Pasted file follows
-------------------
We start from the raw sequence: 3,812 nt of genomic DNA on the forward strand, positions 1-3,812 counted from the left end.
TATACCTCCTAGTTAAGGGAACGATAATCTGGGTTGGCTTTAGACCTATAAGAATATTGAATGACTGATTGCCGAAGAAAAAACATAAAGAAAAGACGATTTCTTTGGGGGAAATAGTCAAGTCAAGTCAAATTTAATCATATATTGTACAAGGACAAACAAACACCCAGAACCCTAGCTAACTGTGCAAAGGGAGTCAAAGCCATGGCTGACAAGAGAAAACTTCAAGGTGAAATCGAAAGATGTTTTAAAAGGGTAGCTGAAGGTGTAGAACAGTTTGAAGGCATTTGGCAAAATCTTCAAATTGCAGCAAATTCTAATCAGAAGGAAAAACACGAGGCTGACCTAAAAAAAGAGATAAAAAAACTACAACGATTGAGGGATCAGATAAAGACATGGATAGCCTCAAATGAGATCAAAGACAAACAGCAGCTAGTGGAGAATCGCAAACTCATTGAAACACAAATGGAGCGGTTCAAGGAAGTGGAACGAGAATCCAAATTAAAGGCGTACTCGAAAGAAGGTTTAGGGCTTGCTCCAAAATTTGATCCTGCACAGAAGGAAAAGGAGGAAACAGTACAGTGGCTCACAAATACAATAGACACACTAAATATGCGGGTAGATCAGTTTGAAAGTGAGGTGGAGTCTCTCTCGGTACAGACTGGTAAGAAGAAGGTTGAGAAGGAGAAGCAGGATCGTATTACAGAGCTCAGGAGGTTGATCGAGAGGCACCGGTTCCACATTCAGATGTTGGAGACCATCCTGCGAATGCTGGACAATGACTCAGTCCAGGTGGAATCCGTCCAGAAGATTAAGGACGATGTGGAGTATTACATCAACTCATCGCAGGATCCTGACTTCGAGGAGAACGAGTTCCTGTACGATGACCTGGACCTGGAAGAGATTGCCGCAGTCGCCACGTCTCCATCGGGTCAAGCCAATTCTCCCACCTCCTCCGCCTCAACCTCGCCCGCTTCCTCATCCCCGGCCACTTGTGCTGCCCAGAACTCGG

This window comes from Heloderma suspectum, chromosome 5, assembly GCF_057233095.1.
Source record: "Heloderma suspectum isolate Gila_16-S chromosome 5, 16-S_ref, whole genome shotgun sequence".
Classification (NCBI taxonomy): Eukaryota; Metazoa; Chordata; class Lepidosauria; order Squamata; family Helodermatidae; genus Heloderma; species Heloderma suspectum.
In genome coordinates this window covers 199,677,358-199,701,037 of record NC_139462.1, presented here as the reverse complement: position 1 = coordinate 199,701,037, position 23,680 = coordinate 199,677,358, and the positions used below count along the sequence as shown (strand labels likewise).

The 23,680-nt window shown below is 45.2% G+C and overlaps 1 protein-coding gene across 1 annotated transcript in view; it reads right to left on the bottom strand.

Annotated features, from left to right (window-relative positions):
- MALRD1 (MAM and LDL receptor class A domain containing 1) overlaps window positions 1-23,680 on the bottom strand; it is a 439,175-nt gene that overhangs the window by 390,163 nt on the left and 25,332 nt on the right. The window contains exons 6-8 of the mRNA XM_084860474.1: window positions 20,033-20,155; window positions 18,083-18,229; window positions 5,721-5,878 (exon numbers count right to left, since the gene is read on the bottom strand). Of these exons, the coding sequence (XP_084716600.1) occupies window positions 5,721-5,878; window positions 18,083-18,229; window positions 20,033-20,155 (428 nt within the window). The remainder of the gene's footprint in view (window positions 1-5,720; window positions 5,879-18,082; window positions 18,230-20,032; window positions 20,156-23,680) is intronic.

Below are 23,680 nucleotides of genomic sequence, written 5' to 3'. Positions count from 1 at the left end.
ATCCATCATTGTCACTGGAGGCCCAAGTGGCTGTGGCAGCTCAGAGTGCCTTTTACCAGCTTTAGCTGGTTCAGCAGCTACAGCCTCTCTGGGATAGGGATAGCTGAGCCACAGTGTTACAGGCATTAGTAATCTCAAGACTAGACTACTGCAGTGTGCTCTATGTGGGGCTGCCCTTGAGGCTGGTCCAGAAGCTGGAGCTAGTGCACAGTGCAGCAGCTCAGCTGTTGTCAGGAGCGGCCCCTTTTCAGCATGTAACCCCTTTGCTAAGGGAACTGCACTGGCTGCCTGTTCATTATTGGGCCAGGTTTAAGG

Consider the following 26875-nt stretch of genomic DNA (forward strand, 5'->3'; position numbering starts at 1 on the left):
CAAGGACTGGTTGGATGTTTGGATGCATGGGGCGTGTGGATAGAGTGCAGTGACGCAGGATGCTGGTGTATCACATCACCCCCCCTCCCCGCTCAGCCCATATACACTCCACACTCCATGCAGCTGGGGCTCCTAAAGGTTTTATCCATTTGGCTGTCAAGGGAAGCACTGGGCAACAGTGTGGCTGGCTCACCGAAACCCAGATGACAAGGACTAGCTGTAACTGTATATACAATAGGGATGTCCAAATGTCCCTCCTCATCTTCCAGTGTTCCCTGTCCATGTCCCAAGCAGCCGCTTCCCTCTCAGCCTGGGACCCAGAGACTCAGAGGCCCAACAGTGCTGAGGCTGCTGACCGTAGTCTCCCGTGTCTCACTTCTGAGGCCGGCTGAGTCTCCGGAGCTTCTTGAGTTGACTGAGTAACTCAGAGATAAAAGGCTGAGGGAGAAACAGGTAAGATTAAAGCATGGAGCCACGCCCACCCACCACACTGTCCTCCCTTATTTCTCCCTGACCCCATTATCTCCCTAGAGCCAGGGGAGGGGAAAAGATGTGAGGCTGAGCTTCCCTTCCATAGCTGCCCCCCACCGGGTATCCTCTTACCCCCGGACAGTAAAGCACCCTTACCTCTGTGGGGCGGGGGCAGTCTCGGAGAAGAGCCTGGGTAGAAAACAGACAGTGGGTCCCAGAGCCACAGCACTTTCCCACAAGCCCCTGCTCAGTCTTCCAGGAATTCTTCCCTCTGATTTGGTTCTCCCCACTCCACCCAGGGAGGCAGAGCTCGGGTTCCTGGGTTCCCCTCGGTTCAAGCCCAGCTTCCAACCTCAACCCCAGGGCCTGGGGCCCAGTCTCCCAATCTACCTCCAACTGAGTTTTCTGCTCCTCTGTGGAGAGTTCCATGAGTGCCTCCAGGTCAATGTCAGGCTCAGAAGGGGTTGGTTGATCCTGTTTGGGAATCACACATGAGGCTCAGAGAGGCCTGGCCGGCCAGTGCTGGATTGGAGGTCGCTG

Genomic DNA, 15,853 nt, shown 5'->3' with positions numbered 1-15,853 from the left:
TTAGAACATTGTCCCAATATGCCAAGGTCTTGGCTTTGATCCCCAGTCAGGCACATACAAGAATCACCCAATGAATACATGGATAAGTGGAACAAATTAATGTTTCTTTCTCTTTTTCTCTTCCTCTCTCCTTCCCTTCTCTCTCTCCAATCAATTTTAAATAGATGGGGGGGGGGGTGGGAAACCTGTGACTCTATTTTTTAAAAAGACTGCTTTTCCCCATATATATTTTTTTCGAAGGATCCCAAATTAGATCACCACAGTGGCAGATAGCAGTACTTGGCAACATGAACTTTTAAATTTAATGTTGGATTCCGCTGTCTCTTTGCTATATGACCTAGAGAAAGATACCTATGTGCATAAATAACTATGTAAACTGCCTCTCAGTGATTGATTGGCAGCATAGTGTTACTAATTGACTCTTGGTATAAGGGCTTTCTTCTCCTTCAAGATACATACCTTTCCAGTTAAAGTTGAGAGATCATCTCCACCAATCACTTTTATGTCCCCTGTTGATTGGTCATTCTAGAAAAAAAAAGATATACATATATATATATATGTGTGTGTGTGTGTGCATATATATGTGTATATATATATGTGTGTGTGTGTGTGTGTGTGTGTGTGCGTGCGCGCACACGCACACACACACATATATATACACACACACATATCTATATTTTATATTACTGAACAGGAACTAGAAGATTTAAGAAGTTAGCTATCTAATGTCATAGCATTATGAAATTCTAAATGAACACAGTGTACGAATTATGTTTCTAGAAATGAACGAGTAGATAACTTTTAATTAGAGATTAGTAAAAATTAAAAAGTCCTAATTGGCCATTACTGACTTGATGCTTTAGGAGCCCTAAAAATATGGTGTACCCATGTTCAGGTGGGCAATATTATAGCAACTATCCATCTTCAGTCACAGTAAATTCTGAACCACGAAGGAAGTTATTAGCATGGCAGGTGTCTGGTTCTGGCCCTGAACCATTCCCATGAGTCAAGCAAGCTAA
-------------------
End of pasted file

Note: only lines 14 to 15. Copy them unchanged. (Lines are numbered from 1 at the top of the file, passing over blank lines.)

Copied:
Genomic DNA, 15,853 nt, shown 5'->3' with positions numbered 1-15,853 from the left:
TTAGAACATTGTCCCAATATGCCAAGGTCTTGGCTTTGATCCCCAGTCAGGCACATACAAGAATCACCCAATGAATACATGGATAAGTGGAACAAATTAATGTTTCTTTCTCTTTTTCTCTTCCTCTCTCCTTCCCTTCTCTCTCTCCAATCAATTTTAAATAGATGGGGGGGGGGGTGGGAAACCTGTGACTCTATTTTTTAAAAAGACTGCTTTTCCCCATATATATTTTTTTCGAAGGATCCCAAATTAGATCACCACAGTGGCAGATAGCAGTACTTGGCAACATGAACTTTTAAATTTAATGTTGGATTCCGCTGTCTCTTTGCTATATGACCTAGAGAAAGATACCTATGTGCATAAATAACTATGTAAACTGCCTCTCAGTGATTGATTGGCAGCATAGTGTTACTAATTGACTCTTGGTATAAGGGCTTTCTTCTCCTTCAAGATACATACCTTTCCAGTTAAAGTTGAGAGATCATCTCCACCAATCACTTTTATGTCCCCTGTTGATTGGTCATTCTAGAAAAAAAAAGATATACATATATATATATATGTGTGTGTGTGTGTGCATATATATGTGTATATATATATGTGTGTGTGTGTGTGTGTGTGTGTGTGCGTGCGCGCACACGCACACACACACATATATATACACACACACATATCTATATTTTATATTACTGAACAGGAACTAGAAGATTTAAGAAGTTAGCTATCTAATGTCATAGCATTATGAAATTCTAAATGAACACAGTGTACGAATTATGTTTCTAGAAATGAACGAGTAGATAACTTTTAATTAGAGATTAGTAAAAATTAAAAAGTCCTAATTGGCCATTACTGACTTGATGCTTTAGGAGCCCTAAAAATATGGTGTACCCATGTTCAGGTGGGCAATATTATAGCAACTATCCATCTTCAGTCACAGTAAATTCTGAACCACGAAGGAAGTTATTAGCATGGCAGGTGTCTGGTTCTGGCCCTGAACCATTCCCATGAGTCAAGCAAGCTAA